EDINBURGH: It was the shocking, surreal, drug-fuelled movie that defined a generation. Two decades later, the ageing Scottish lowlifes of “Trainspotting” are back with a new sequel which premieres Sunday in Edinburgh.
“T2: Trainspotting” reunites Ewan McGregor, Robert Carlyle, Jonny Lee Miller and Ewen Bremner with now Oscar-winning director Danny Boyle.
Renton, the character that launched the career of “Star Wars” actor McGregor, returns to Edinburgh after years away — and his friends Begbie, Sick Boy and Spud are waiting, as dysfunctional as ever.
Expectations are high after the first film, which was made for just $3 million in 1996, won critical acclaim and grossed over $70 million worldwide.
Reviews so far have been largely positive — The Guardian said it was not as good as the first, but “has the same punchy energy, the same defiant pessimism, and there’s nothing around like it”.
Sick Boy (Miller) is a pimp exploiting the wave of gentrification that has swept the city, psycho Begbie (Carlyle) is an escaped convict and burglar, and Spud (Bremer) is still “on the skag”.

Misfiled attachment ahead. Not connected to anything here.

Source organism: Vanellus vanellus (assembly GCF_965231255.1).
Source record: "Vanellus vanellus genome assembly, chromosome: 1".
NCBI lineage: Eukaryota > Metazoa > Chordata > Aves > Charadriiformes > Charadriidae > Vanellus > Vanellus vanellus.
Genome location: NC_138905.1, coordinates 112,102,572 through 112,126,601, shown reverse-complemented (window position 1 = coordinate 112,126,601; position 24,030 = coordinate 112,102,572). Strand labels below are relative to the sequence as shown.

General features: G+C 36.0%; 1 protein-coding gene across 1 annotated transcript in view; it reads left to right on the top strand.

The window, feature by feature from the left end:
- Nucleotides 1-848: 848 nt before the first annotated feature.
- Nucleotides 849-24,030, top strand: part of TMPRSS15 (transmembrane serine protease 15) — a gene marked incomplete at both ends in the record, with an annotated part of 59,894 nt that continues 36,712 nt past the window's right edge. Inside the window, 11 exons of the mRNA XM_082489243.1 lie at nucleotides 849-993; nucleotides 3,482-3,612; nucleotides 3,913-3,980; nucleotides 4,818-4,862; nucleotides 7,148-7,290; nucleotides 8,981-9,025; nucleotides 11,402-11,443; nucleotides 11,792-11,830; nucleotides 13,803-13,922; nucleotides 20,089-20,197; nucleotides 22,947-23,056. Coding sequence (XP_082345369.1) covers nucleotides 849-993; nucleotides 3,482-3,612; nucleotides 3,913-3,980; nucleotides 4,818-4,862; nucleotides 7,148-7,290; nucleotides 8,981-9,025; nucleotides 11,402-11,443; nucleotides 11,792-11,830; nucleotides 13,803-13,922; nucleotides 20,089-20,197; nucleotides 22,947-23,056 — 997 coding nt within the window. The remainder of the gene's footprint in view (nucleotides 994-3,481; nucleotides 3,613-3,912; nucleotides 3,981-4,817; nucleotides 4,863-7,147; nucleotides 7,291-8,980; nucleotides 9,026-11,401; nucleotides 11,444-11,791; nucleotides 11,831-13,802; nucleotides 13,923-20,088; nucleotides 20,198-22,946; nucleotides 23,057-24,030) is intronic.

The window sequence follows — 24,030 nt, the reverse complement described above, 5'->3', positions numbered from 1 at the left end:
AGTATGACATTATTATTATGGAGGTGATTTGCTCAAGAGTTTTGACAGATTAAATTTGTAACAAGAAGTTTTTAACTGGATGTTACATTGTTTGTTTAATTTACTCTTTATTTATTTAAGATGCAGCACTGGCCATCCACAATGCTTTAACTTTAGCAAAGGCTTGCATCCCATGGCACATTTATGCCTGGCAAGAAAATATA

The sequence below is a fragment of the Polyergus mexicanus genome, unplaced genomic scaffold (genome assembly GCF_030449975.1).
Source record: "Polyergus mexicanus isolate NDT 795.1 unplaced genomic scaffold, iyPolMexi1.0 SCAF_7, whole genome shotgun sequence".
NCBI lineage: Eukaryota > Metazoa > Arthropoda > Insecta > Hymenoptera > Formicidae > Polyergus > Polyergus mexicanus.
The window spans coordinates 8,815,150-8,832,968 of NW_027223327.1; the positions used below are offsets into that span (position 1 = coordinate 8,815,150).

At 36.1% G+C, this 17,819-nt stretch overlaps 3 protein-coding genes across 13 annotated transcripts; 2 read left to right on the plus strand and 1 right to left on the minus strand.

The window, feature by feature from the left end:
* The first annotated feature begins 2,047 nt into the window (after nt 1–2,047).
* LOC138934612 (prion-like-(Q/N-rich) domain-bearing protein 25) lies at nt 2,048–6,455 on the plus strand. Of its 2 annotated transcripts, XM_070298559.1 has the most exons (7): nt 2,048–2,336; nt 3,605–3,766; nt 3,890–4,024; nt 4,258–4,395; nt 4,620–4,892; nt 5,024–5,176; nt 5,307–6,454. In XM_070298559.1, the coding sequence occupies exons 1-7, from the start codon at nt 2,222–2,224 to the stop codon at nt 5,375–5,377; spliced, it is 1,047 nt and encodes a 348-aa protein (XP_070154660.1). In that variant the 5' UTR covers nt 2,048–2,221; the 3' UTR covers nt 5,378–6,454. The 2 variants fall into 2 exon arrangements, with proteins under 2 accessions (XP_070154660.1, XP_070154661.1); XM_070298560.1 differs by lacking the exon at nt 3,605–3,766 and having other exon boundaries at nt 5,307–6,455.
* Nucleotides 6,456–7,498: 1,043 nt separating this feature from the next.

Heroin has been relegated to a bit-part behind cocaine and Viagra, Begbie is even more foul-mouthed and menacing than ever, and there are plenty more gut-wrenching gross out scenes to match Spud’s breakfast table surprise in the first movie.
– Betrayal and reconciliation –
There are references throughout to the first movie, including to its hugely successful soundtrack with a remix of Iggy Pop’s “Lust for Life”.
Will it appeal to new audiences? “Impossible to judge,” Boyle told the Sunday Times newspaper.
“T2” is about betrayal and reconciliation, both in front and behind the camera.
In “Trainspotting”, Renton ditched his friends and ran off to Amsterdam with the takings of a big drug deal.
Boyle and McGregor, who worked together on “Shallow Grave” and “A Life Less Ordinary”, also fell out after the director cast Leonardo DiCaprio in “The Beach”.
Edinburgh is more of a character in “T2” than in the first movie, which was mostly shot in Glasgow despite being set in the once heroin-blighted suburb of Leith.
While beautiful, the city has a dark side — prostitution is illegal but rarely prosecuted, housebreaking is twice the national average, and drug-related deaths are amongst the highest in Scotland and rising.